Every technician and every pilot who has trained on or flown in an F-18 has heard Leslie’s stern commands. Her voice is affectionately known in the fighter jet world as Bitchin’ Betty.
“I have loved these planes for a lot of years,” said Boeing employee Leslie Shook as she gazed up at the cockpit of an F/A-18 Super Hornet. According to a company news release, Leslie’s special connection with the jet spanned 20 years. She is the voice of the cockpit warning system. Every technician and every pilot who has trained on or flown in an F-18 has heard Leslie’s stern commands. Her voice is affectionately known in the fighter jet world as Bitchin’ Betty.
“You hear this voice every day telling you things are okay or that you need to take action,” said Dana Perkins, Boeing Flight Operations, Weapons Systems Operator. “You start trusting this person’s voice. If she said ‘stand up straight,’ everyone would stand up straight!”
Leslie’s run as the voice behind the F-18 started as a happy accident. The F-15 contained the voice of the original Bitchin’ Betty. Crews imported that voice into the F-18; but, additional calls were needed. Leslie was a media producer filling in as a sound engineer on the recording sessions.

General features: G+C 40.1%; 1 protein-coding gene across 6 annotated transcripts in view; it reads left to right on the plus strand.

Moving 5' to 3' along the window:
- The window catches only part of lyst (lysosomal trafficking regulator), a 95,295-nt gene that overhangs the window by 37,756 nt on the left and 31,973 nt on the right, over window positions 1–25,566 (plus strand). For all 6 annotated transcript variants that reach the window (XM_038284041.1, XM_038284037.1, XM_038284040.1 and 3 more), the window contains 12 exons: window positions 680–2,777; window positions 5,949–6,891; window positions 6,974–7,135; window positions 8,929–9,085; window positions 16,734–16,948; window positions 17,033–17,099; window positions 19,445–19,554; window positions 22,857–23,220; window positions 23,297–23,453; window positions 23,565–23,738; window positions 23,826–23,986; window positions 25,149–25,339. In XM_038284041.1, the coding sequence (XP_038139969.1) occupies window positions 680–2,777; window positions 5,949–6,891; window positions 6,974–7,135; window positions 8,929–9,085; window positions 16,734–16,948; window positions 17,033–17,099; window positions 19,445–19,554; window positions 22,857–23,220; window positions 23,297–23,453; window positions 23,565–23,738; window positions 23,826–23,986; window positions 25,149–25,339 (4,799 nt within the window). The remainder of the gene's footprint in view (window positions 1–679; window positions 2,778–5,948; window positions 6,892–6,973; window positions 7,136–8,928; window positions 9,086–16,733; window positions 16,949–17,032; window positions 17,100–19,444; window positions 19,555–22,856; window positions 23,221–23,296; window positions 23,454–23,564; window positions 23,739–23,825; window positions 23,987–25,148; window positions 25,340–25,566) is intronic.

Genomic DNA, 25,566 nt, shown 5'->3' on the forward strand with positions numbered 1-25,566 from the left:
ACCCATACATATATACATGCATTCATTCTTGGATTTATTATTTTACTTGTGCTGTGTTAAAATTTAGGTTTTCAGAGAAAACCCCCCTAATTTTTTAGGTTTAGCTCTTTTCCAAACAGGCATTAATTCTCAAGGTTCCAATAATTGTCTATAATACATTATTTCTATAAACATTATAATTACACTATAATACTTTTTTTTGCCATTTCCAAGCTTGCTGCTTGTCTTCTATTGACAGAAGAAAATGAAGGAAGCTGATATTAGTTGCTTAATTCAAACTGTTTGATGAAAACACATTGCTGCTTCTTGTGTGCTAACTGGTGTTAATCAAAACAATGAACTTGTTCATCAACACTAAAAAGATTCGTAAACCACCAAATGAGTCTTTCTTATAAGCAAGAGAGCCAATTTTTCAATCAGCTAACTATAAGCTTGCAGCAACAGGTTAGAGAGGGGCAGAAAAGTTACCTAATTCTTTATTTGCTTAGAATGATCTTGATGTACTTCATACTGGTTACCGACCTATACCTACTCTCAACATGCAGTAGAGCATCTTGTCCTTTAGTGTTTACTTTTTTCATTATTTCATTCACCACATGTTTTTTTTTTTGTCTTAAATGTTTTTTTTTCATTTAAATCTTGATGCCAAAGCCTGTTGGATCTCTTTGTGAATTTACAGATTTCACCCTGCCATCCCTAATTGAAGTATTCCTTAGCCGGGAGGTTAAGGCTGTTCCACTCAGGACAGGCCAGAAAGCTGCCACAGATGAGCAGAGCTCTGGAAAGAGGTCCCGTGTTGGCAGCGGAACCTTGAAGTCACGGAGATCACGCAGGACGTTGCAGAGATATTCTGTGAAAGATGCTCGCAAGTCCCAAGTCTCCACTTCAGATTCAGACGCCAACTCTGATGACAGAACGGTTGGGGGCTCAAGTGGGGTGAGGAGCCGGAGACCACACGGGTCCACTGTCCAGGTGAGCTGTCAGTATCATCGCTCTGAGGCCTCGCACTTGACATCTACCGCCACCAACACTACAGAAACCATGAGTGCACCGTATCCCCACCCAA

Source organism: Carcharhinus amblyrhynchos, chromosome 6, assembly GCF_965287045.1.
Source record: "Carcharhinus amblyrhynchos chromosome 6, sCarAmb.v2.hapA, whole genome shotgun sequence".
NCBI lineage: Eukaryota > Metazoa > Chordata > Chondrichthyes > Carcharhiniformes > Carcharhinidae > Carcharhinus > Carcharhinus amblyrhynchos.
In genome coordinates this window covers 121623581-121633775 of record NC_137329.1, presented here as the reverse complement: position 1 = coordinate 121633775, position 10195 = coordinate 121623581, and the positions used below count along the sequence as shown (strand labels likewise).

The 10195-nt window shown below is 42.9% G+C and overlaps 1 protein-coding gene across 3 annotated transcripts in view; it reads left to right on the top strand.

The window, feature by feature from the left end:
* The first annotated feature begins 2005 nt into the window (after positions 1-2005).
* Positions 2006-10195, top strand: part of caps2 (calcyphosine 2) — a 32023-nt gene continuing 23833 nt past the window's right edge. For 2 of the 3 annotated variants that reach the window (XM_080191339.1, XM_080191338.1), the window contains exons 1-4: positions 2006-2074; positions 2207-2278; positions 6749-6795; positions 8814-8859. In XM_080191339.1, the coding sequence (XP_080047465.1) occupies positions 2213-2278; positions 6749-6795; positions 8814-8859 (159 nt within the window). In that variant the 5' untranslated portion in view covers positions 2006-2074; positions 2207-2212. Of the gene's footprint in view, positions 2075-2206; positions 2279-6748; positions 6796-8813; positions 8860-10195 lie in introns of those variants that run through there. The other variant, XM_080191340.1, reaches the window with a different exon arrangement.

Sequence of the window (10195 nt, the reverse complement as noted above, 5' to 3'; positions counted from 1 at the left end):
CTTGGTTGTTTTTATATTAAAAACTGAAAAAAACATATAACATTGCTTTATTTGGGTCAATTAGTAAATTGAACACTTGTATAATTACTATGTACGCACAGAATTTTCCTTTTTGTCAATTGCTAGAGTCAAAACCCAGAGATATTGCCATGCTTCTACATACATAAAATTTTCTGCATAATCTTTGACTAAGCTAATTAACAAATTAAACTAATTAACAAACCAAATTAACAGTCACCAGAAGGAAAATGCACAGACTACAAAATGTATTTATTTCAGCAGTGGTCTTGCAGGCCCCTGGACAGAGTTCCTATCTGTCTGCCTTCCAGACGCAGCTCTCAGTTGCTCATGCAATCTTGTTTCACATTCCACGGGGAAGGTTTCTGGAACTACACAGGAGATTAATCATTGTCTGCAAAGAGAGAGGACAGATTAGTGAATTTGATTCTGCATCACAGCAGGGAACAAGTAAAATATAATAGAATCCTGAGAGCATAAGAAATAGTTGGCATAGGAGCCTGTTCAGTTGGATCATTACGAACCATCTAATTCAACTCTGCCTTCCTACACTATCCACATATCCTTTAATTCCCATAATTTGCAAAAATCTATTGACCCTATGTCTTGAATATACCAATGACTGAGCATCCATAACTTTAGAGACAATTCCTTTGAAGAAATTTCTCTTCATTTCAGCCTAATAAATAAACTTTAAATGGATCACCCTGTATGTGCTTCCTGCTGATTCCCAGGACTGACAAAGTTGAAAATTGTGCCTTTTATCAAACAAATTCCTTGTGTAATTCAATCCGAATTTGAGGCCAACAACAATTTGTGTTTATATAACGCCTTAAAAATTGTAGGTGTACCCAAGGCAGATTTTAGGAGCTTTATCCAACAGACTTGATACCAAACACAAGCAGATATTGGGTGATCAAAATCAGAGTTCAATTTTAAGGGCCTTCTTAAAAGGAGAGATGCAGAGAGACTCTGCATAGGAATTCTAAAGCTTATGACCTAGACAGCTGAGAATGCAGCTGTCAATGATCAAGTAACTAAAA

But, the talent couldn’t quite capture the sense of urgency needed for the job. “Betty’s got a cadence and a sharpness to it,” said Leslie. The program manager heard her directions and decided she was fit for the role—a role that has endured for two decades.
As the expression goes, all good things must come to an end. In March 2016, Boeing employees and Navy pilots gathered in St. Louis, Mo. to meet the woman behind the voice on her last day.
“As soon as she started talking, we all grinned and said ‘oh yeah, that’s her!'” said Lt. Cmdr. Doug Crane, a DCMA Weapons Systems Officer on EA-18G and F/A-18F aircraft.
Leslie’s distinct voice cracked slightly as she said goodbye to ‘her plane.’ Watch the video to hear Leslie’s story in her own words and how her sharp command at the right moment saved one pilot’s life.